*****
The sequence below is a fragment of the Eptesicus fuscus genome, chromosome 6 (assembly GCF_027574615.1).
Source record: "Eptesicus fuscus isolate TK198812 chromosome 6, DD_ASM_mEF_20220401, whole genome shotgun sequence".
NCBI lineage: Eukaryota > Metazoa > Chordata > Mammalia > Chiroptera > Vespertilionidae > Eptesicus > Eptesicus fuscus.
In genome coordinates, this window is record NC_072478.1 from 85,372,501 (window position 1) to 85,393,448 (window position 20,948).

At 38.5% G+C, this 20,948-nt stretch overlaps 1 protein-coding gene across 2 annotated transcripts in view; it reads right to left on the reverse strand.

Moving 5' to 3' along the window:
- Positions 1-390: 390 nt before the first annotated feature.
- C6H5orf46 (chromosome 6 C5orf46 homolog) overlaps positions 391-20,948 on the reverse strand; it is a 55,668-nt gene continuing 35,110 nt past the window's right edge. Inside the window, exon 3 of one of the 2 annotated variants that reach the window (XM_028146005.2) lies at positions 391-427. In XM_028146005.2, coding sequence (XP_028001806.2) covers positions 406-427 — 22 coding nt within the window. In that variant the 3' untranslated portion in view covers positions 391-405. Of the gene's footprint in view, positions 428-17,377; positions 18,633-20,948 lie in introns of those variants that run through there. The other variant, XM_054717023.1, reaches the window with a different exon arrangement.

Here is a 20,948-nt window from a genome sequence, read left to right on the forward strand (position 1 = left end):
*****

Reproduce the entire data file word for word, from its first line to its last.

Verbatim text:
The sequence below is a fragment of the Eptesicus fuscus genome, chromosome 6 (assembly GCF_027574615.1).
Source record: "Eptesicus fuscus isolate TK198812 chromosome 6, DD_ASM_mEF_20220401, whole genome shotgun sequence".
NCBI lineage: Eukaryota > Metazoa > Chordata > Mammalia > Chiroptera > Vespertilionidae > Eptesicus > Eptesicus fuscus.
In genome coordinates, this window is record NC_072478.1 from 85,372,501 (window position 1) to 85,393,448 (window position 20,948).

At 38.5% G+C, this 20,948-nt stretch overlaps 1 protein-coding gene across 2 annotated transcripts in view; it reads right to left on the reverse strand.

Moving 5' to 3' along the window:
- Positions 1-390: 390 nt before the first annotated feature.
- C6H5orf46 (chromosome 6 C5orf46 homolog) overlaps positions 391-20,948 on the reverse strand; it is a 55,668-nt gene continuing 35,110 nt past the window's right edge. Inside the window, exon 3 of one of the 2 annotated variants that reach the window (XM_028146005.2) lies at positions 391-427. In XM_028146005.2, coding sequence (XP_028001806.2) covers positions 406-427 — 22 coding nt within the window. In that variant the 3' untranslated portion in view covers positions 391-405. Of the gene's footprint in view, positions 428-17,377; positions 18,633-20,948 lie in introns of those variants that run through there. The other variant, XM_054717023.1, reaches the window with a different exon arrangement.

Here is a 20,948-nt window from a genome sequence, read left to right on the forward strand (position 1 = left end):